With the coronavirus causing unprecedented financial disruptions and a major shift in consumer spending, some retailers are seeing sales surge amid heightened demand but also face higher costs. Here’s what happened to major retailers in the first quarter during wide scale economic shutdowns.
As retailers adjusted to widespread coronavirus lockdown restrictions many experienced a huge surge in the growth of digital orders and e-commerce across the board.
Retailers have seen higher demand for groceries and household essentials during the pandemic which has helped drive increased sales, but customers are also foregoing higher-margin items like apparel.
A surge in online sales has resulted in extra costs (think packing and shipping) and a squeeze on profits.
Retailers operating during the pandemic are also facing higher costs related to additional pay for workers and store cleanings.
The company said its revenue and earnings fell in the first quarter, despite an initial surge in demand early on during the pandemic. Best Buy
As widespread lockdowns were put into place, Best Buy decided to shut its stores and switch to curbside pickup in late March. Online sales subsequently surged 154% from last year, the company said. In mid-April, the company said it would furlough 51,000 employees and take other cost-cutting measures, however.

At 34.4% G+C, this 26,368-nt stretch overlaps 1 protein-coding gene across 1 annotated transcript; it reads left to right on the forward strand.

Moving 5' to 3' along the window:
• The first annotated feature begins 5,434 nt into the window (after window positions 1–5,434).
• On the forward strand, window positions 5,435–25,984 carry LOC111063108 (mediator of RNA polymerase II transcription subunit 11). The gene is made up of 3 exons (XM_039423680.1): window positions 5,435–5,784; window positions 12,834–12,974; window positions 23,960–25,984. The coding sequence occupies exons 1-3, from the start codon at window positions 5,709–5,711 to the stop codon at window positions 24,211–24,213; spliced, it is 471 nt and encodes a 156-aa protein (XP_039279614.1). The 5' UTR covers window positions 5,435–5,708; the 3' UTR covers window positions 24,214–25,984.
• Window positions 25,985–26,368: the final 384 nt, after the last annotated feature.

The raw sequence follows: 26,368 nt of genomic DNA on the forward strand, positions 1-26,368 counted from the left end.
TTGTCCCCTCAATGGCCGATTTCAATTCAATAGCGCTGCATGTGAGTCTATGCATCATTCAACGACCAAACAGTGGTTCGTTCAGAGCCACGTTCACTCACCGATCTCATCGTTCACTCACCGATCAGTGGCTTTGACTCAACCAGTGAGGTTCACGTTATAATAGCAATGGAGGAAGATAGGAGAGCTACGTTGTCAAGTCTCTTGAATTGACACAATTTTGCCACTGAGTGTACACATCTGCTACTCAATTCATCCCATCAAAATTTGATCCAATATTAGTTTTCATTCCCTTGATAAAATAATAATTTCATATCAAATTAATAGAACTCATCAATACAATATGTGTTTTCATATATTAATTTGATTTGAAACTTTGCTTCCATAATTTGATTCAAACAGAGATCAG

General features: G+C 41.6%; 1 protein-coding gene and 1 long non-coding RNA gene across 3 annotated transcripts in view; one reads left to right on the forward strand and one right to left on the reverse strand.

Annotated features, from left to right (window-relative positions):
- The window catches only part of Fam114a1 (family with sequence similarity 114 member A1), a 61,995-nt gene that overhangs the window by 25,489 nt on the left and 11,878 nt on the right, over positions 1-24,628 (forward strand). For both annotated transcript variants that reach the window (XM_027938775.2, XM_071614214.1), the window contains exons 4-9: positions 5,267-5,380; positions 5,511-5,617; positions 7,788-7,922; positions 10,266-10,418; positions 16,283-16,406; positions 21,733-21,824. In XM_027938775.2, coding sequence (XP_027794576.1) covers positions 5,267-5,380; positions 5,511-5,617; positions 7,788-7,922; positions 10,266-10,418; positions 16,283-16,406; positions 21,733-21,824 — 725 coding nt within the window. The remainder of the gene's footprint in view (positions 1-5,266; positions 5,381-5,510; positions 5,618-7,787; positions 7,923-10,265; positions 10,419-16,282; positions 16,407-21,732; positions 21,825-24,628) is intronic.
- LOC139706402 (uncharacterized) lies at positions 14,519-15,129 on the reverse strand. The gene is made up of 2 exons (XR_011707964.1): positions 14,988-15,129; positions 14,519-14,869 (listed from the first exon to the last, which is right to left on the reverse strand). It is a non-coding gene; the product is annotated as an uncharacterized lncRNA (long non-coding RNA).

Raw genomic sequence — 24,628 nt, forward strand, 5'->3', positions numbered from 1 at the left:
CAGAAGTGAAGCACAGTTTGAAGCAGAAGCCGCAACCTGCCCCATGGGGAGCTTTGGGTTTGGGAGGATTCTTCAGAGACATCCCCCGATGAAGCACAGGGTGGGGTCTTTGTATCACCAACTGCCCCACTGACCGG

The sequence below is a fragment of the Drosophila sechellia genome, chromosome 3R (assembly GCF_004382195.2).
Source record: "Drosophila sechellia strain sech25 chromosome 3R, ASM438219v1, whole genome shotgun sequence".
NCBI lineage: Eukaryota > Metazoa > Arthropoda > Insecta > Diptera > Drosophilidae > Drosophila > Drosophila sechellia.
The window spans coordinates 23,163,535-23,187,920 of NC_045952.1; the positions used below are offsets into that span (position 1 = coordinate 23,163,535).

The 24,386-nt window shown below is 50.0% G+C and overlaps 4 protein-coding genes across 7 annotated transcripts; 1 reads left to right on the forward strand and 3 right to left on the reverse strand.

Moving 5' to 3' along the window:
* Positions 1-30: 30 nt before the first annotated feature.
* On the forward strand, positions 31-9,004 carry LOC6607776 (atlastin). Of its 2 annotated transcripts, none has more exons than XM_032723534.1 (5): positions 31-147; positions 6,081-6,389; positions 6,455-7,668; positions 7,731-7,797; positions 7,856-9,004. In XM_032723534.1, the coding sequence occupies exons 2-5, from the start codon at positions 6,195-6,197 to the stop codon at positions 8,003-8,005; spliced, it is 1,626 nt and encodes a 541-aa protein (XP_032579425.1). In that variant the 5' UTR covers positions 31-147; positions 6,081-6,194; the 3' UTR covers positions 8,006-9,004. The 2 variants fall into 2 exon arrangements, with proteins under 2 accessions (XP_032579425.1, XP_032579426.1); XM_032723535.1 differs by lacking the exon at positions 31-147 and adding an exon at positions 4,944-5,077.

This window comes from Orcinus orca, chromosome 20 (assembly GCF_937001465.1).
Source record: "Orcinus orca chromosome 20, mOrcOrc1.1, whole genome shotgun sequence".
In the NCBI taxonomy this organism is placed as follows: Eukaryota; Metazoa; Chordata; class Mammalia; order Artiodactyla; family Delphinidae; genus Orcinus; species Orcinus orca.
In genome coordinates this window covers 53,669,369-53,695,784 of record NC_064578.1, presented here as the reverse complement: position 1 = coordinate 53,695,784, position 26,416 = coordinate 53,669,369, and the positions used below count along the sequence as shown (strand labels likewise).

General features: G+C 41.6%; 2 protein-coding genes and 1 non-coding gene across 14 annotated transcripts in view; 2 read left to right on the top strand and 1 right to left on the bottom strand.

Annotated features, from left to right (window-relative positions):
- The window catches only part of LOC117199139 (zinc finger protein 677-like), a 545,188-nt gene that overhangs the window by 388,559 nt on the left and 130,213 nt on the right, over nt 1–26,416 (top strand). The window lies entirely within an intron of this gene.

The retailer had initially seen sales spike early in the pandemic as customers stocked up appliances and other supplies for their extended periods staying at home. CEO Corie Barry touted that Best Buy retained about 81% of last year’s sales during the last six weeks of the quarter, “even though not a single customer set foot in our stores.”
While Target’s stores stayed open during the first quarter many of its customers turned to online shopping. The company saw its same-store sales jump 10.8%, which was largely fueled by a surge in e-commerce—digital sales surged by 141%. Target reported profits of 59 cents per share on revenue of $19.6 billion in the first quarter, both of which topped analyst expectations.
Despite higher demand for groceries and household essentials during the pandemic, the coronavirus crisis has cut into Target’s profits with many shoppers skipping higher-margin items like apparel. The company has warned of increased costs related to the coronavirus—including higher pay for workers, store cleaning and other expenses—which have so far totaled roughly $500 million, CEO Brian Cornell said during the company’s earnings call.
Lowe’s stores were deemed essential amid the shutdowns as the spring season is the home improvement industry’s busiest time of year. The company’s same-store sales jumped 11.2%, compared to the 3.3% growth expected from analysts. Lowe’s reported profits of $1.77 per share on revenue of $19.7 billion, both of which beat Wall Street expectations. Online sales in particular have taken off; with capacity at stores reduced, Lowe’s has rolled out curbside pickup to accommodate digital orders.
Lowe’s said its financial position remains strong, having recently raised $4 billion in debt. CEO Marvin Ellison predicts that sales “will only get better” throughout the rest of 2020, with no expected downturn in demand because consumers will continue to invest in their houses despite the coronavirus. “I am also pleased with our ability to pivot to serve increased online demand with Lowes.com sales increasing 80% in the quarter,” Ellison said.